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For Immediate Release

PHR Warns President Bush's Unilateral Sanctions on Sudan Won't Stop Killing in Darfur; Calls on the US to Cooperate with International Criminal Court

Cambridge, Mass - 05/30/2007

Physicians for Human Rights (PHR) is concerned that President Bush's announcement of unilateral sanctions against 30 Sudanese companies and three individuals will not impact the government of Sudan enough to stop the bloodshed in Darfur.

"Sudan is flush with wealth from recent Chinese and South Asian investment in its oil sector. President Bush's sanction package does nothing to put in place the sustained, multilateral barriers required to hit the Bashir regime hard," said PHR's Deputy Director, Susannah Sirkin. "Also, sanctioning only three individuals does little to stop a campaign of genocide conceived at the very highest levels of the Sudanese Government."

Citing a lack of cooperation by the US with the International Criminal Court, PHR calls on the US to fully assist the ICC in investigating, capturing and trying all those responsible for the genocide in Darfur.

"The US must be serious in its intent to hold perpetrators accountable; it should actively assist the International Criminal Court with its prosecution of named suspects iin the Darfur case," said PHR's Deputy Director, Susannah Sirkin. "The US should assist in immediate efforts to bring the named suspects to The Hague for trial, and share with the ICC all evidence it has – both satellite imagery and other intelligence – which would assist in the prosecution's case. These trials will not only bring some measure of comfort to the survivors of the genocide, but might also deter governments from unleashing violence against its own people".

PHR commends the President's intention to seek a tough new Security Council Resolution and his sustained commitment to the deployment of a hybrid peacekeeping force, which would augment the current force of approximately 7,000 AU troops with an additional 16,000 troops as agreed upon in UN Security Council Resolution 1706. However, the health and human rights group urges the US to work quickly with its allies in the Security Council, Africa and the Arab world to ensure that these troops are deployed quickly.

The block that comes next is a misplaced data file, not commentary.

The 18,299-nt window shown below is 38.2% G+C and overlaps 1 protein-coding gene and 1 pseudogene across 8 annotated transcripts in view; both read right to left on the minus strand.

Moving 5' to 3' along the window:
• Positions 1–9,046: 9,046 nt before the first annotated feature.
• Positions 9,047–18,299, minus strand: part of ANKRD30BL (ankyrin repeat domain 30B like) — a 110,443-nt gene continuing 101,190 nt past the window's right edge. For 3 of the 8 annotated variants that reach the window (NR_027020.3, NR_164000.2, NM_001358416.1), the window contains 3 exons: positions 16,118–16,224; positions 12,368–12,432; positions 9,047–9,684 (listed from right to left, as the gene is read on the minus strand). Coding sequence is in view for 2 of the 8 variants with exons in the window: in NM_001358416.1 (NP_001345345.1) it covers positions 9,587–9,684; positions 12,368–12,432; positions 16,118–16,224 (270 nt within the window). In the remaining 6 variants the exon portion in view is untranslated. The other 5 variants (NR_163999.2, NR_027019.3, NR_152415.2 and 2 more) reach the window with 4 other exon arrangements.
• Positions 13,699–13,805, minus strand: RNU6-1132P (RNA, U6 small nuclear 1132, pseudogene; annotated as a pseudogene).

"President Bush must move from simply 'insisting' that the hybrid force is deployed and the Darfur Peace Agreement is fully implemented to ensuring that these critical steps happen," said Sirkin. "The people of Darfur have been dying for four years due to a lack of any adequate protection, while the international community has allowed President Bashir to obstruct this force for nearly a year. Time is up!"

PHR also calls upon the international community to enforce the Government of Sudan's responsibility to adequately compensate all Darfurian victims for losses at the hands of the Sudanese Army and the Janjaweed militias.

Physicians for Human Rights (PHR) is an independent organization that uses medicine and science to stop mass atrocities and severe human rights violations. We are supported by the expertise and passion of health professionals and concerned citizens alike.

Since 1986, PHR has conducted investigations in more than 40 countries around the world, including Afghanistan, the Democratic Republic of the Congo, Rwanda, Sudan, the United States, the former Yugoslavia, and Zimbabwe.

  • 1986 — Led investigations of torture in Chile gaining freedom for heroic doctors there
  • 1988 — First to document the Iraqi use of chemical weapons on Kurds providing               evidence for prosecution of war criminals
  • 1996 — Exhumed mass graves in the Balkans and Rwanda to provide evidence for               International Criminal Tribunals
  • 1997 — Shared the Nobel Peace Prize for the International Campaign to Ban Landmines
  • 2003 — Warned US Policymakers on health and human rights conditions prior to and               during the invasion of Iraq
  • 2004 — Documented genocide and sexual violence in Darfur in support of international               prosecutions
  • 2010 — Investigated the epidemic of violence spread by Burma’s military junta
  • 2011 — Championed the principle of noninterference with medical services in times of               armed conflict and civil unrest during the Arab Spring
  • 2012 — Trained doctors, lawyers, police, and judges in the Democratic Republic of the               Congo, Kenya, and Syria on the proper collection of evidence in sexual               violence cases
  • 2013 — Won first prize in the Tech Challenge for Atrocity Prevention with MediCapt, our               mobile app that documents evidence of torture and sexual violence

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